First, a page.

We’ve pretty much accepted that AAA games cost about $60 and that’s not going to change, even for short games. It’s easy to feel ripped off by games with short campaigns, particularly if they don’t offer you anything beyond the main story. While many games use multiplayer to flesh out the content and keep people invested, there are a variety of other ways to keep people playing once they’ve made it through the story.
Like any other aspect of game design, developers have to balance giving players more bang for their buck without relying on demanding more money. And while not all of these methods of getting gamers to replay games have a squeaky-clean moral approach, they’re still pretty dang effective at keeping that controller in our hands.
DLC Encourages You to Replay Games at a Cost
DLC is a mixed bag. Yeah, it’s nice to return to an old favorite with a new story, but it’s not the greatest way to encourage people to replay games. When it comes to encouraging people to replay games, it’s milking more money out of them, not offering them a reason to return. And it’s certainly lucrative, as a market analyst predicted that DLC sales would reach over $1 billion in 2012.
DLC can be great. For example, Dragon Age: Origins – Awakening added new characters, provided a return to familiar characters, introduced new ones, and gave players a strong story to remind them of why they liked the game in the first place. Other examples of good DLC include Undead Nightmare in Red Dead Redemption, which added a whole new mode of play for fans of the game. But considering that DLC typically costs the player extra money, it’s less about getting more bang for your buck and more about getting more buck from the player.
Branching Storylines Make You Replay Games To Make New Choices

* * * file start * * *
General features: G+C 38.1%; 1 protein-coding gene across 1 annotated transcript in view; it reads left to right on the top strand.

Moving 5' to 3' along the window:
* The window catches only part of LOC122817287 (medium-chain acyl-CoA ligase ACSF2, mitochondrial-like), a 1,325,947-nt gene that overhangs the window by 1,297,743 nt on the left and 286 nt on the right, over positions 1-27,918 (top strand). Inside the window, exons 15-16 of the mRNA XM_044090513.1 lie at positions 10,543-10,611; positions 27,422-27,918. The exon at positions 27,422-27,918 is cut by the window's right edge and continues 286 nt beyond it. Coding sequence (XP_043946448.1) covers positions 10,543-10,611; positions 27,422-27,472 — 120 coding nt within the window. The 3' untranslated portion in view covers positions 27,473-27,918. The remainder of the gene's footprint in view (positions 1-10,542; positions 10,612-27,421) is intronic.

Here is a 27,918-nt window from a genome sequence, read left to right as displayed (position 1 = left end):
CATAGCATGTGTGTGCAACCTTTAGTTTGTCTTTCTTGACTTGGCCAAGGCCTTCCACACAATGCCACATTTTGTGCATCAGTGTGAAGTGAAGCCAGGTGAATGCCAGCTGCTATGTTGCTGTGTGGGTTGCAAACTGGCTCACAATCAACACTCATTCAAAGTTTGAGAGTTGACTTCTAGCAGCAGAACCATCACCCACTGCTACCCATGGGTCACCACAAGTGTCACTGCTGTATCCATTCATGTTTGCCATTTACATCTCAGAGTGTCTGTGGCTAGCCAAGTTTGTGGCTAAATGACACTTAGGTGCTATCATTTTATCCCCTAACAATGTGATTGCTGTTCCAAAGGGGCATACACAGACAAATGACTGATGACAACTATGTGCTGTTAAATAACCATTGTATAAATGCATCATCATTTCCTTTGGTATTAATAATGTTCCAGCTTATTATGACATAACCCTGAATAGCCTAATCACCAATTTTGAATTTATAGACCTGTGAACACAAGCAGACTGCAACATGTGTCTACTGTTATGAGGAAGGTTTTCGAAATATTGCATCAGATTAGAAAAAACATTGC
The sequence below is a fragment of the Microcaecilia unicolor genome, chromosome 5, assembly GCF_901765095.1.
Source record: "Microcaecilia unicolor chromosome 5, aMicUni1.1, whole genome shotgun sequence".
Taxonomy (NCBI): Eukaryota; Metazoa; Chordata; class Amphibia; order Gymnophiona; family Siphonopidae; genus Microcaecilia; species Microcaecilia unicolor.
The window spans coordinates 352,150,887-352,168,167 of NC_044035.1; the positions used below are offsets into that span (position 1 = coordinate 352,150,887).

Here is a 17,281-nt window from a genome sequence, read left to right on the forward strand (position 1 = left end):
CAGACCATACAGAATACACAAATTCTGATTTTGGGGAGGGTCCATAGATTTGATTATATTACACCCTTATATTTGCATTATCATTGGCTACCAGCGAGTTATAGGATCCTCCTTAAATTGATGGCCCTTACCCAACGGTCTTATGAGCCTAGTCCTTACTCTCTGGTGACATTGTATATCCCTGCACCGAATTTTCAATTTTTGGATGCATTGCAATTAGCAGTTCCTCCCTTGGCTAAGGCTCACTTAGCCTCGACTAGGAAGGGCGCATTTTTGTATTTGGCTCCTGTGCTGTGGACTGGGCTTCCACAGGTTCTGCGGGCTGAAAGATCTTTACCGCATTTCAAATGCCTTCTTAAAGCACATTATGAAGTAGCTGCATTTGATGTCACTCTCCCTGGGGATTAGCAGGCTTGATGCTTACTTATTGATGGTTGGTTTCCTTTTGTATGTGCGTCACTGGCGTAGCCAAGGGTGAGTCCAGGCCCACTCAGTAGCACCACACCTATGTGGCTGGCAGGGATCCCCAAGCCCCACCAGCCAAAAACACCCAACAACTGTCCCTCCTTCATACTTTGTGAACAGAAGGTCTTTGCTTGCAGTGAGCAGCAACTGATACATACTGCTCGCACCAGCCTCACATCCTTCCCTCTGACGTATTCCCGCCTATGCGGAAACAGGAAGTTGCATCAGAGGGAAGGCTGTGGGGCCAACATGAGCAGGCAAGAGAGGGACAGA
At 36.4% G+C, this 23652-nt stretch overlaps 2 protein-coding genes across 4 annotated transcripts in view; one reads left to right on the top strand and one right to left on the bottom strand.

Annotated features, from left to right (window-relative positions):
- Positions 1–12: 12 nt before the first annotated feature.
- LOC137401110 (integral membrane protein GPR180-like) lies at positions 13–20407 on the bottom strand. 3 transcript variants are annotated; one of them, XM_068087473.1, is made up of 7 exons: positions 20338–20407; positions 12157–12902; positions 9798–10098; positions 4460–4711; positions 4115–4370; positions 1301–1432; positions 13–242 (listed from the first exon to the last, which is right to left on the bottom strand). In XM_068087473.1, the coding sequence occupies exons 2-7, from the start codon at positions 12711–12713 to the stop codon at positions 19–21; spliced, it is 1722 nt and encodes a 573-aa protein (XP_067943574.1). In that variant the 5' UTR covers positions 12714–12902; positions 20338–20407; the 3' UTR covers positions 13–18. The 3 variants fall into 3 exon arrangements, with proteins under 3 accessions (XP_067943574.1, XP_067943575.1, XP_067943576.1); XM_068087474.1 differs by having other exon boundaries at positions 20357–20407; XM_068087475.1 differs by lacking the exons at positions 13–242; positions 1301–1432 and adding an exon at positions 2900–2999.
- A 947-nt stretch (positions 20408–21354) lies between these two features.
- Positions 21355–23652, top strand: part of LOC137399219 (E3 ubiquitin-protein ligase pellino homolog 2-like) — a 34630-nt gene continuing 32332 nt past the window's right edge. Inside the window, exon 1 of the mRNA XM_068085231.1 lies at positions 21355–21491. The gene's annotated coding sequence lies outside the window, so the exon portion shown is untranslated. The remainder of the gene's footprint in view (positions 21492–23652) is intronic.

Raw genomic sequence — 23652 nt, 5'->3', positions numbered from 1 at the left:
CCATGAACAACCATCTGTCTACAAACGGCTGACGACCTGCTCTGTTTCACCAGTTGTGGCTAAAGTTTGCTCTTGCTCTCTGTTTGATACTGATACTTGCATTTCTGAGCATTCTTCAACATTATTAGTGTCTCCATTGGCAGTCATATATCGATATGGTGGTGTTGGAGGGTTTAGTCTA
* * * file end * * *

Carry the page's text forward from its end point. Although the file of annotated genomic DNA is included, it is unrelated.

Branching stories are one of the trademarks of RPGs, and also a great way to get people to replay games. In games that feature stories that can head off in different directions, such as Heavy Rain, the choices you make can leave you wondering whether you should have done something different. The same is true of games with small decisions to make, too—most of Telltale’s games, like The Wolf Among Us and The Walking Dead can make you replay a second or third time to see how playing a different way can change the ultimate outcome.
While branching stories are a great way to encourage people to replay games, they can also be a little frustrating. As a completionist, sinking over 100 hours into Dragon Age: Inquisition might have been fun the first time around, but it’s a pretty daunting task when it comes time to figure out what happens when you side with the templars instead of the mages. And not all decisions are weighted equally—there are quite a few games where your decision-making feels hollow due to a lack of consequences.
Seeking to Understand Deep Lore Gets Many to Replay Games
There’s a big difference in storytelling between being vague and requiring the player to work for the story. The former is more likely due to a lack of story—wild speculation can be fun, but when you’re having to fill in the blanks because there’s nothing but blanks, the effect is significantly less. That doesn’t mean you have to spell everything out. On the contrary, games like Bloodborne work because they require you to delve deeper.
Most of From Software’s games rely on this technique of giving you tantalizing hints of a story rather than spelling it out in codices and dialog. Mixed with new game plus, players can find themselves discovering more and more of the story, making new connections, and learning more with every subsequent playthrough. While this doesn’t work for everyone—plenty of people blaze right through games like this without caring at all about the game’s story—dropping these hints on occasion is a pretty effective way of encouraging people to replay games.
Getting people interested is hard enough, but getting people to replay games is even harder. Especially as you try to balance giving people what they pay for, versus making money, offering multiple paths without requiring too much time investment, and providing enough information to keep people hooked (but not so much that they get overwhelmed).
How do games get you to keep playing once they’re over? What are your favorite replay games?